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Baby It Was Divine-Fiction by P. K. Augustyn
Reservation Beer Run-Fiction by Daniel G. Snethen
Dark Streets-Fiction by Harry David Moss
Breathless-Fiction by Mick Rose
The "Birthday Blues"-Fiction by Cindy Rosmus
Redhead Reba-Fiction by Kenneth James Crist
Thor's Anvil-Fiction by J Brooke
You Never Know-Fiction by Jim Harrington
Something About the Devil's Pickup-Fiction by Walter Giersbach by
Do I Know You?-Fiction by Roy Dorman
The One and Only Alexa Kalekar-Fiction by KJ Hannah Greenberg
Guillotines Cause Permanent Disability-Fiction by M. A. De Neve
Biology is Destiny-Flash Fiction by David Powell
Knucksie-Flash Fiction by Paul Beckman
Cell-Flash Fiction by Doug Hawley
Urban Renewal-Flash Fiction by Gerald E. Sheagren
Pearl-Poem by Meg Baird
Conundrum Street-Poem by Dr. Mel Waldman
The Hope of It-Poem by Judith Partin-Nielsen
Endings #2-Poem by Judith Partin-Nielsen
Immense Hot-Air Balloons-Poem by Alan Catlin
Red Fires Up the Bike-Poem bt Alan Catlin
Jazz Standards-Poem by Kevin Rabas
The Evening Air-Poem by Kevin Rabas
For K-Poem by Mark Young
The/Secret Life/ of Wilhelm Reich-Poem by Mark Young
A Line from the Leningrad Cowboys-Poem by Mark Young
Delta Leo Remembers Her Nephew-Poem by David Spicer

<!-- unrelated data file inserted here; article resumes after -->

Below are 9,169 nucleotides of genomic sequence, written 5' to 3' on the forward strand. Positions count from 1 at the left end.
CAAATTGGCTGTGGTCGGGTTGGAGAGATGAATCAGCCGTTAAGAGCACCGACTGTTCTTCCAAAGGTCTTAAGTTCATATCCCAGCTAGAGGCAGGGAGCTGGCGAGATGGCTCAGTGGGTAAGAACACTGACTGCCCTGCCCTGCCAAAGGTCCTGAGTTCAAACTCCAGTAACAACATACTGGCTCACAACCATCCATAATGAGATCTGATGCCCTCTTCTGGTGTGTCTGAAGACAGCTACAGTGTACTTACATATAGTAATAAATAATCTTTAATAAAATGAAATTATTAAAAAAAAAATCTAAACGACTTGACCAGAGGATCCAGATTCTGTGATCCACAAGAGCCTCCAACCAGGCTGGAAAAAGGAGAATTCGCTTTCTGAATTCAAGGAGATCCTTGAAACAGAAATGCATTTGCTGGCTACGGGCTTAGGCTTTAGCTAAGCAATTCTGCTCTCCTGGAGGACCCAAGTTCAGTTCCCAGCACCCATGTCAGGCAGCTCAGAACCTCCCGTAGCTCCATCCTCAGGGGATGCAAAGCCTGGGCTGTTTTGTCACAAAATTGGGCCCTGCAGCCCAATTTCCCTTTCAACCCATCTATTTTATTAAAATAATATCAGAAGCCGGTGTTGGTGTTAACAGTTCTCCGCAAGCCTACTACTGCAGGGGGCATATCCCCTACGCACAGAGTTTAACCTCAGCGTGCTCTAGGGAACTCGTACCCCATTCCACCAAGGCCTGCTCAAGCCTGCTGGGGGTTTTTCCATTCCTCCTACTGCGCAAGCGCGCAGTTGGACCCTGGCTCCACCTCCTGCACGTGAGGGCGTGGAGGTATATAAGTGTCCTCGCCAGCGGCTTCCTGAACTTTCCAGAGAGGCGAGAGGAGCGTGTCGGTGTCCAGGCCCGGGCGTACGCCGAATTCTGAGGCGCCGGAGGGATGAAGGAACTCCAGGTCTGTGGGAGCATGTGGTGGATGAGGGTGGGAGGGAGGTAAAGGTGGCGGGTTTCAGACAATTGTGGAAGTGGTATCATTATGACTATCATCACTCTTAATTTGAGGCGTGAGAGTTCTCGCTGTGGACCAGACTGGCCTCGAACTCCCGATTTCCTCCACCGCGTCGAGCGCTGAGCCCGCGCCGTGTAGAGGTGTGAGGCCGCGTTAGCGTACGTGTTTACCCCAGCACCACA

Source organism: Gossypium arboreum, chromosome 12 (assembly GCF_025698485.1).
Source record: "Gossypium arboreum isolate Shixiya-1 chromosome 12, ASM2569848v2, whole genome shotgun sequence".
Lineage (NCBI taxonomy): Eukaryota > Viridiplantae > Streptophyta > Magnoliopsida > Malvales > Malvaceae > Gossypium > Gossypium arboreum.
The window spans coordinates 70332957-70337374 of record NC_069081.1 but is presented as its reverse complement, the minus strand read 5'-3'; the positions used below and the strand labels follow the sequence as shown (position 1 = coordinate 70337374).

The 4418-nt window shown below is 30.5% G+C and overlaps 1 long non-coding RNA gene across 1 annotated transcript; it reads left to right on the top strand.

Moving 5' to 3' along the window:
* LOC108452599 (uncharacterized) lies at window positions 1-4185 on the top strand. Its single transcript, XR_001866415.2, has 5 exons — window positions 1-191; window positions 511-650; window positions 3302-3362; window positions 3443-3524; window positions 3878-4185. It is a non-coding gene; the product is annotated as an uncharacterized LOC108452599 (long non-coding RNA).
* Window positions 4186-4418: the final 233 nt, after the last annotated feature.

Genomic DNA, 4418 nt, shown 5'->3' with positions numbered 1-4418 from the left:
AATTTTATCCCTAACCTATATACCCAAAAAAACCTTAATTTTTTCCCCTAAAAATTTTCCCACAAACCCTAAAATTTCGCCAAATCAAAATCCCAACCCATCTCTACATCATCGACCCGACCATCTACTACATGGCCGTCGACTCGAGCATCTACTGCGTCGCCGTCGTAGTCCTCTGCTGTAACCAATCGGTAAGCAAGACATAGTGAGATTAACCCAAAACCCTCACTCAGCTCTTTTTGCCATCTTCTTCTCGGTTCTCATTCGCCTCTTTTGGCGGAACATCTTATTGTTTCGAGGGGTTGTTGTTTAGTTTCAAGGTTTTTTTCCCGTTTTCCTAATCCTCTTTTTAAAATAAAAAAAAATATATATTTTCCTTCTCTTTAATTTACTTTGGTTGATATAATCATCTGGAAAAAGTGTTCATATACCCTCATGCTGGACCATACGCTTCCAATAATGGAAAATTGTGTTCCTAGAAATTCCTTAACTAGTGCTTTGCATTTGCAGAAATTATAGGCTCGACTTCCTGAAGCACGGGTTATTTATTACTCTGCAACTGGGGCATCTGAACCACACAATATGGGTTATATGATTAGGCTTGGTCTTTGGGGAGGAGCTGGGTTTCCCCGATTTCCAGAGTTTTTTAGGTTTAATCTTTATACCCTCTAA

Rosa and the Creep-Poem by David Spicer
Tribe of Two-Poem by David Spicer
Cartoons by Cartwright
Hail, Tiger!
Angel of Manslaughter
The Gazing Ball
Strange Gardens
Gutter Balls
Calpurnia's Window
No Place Like Home
Dark Tales from Gent's Pens

Art by Ann Marie Rhiel 2018

Red fires up the bike


by Alan Catlin


every Sunday morning

around 4:30 after

the last of the bars

have finally locked up.

He feels compelled to

share his internal

combusting machine

with his fellow party

people of the night,

each standing on the

desperate edge of their

respective comas, six

packs of warm beer

hanging in limp plastic

holders as they look

as Red revs back into

the night, squeezing

the handle so the baby

is really primed, “Listen to

that sucker hum! There is

nothing like a perfectly

tuned machine to warm your

heart. Isn’t that just

like music.” Others don't

think so, summer mornings.

An unseen neighbor yells,

in between revolutions of

Big Red’s machine: “I was

a sharpshooter in the Marines,

asshole. I shot guys a lot

shorter than you, a lot further

away than you are for a

living, and for doing a lot

less than you are plus I

got the medals to prove it. 

Now turn that damn thing off

before I lose my temper.”

Maybe Red believed him,

maybe not, but that was

the last night of early morning

motorcycle appreciation time

in that backyard.


Alan Catlin has published dozens of chapbooks and full-length books of poetry, including the 2017 Slipstream Chapbook Contest winner in 2017, Blue Velvet. He is the poetry editor of misfitmagazine.net.

In Association with Black Petals & Fossil Publications 2018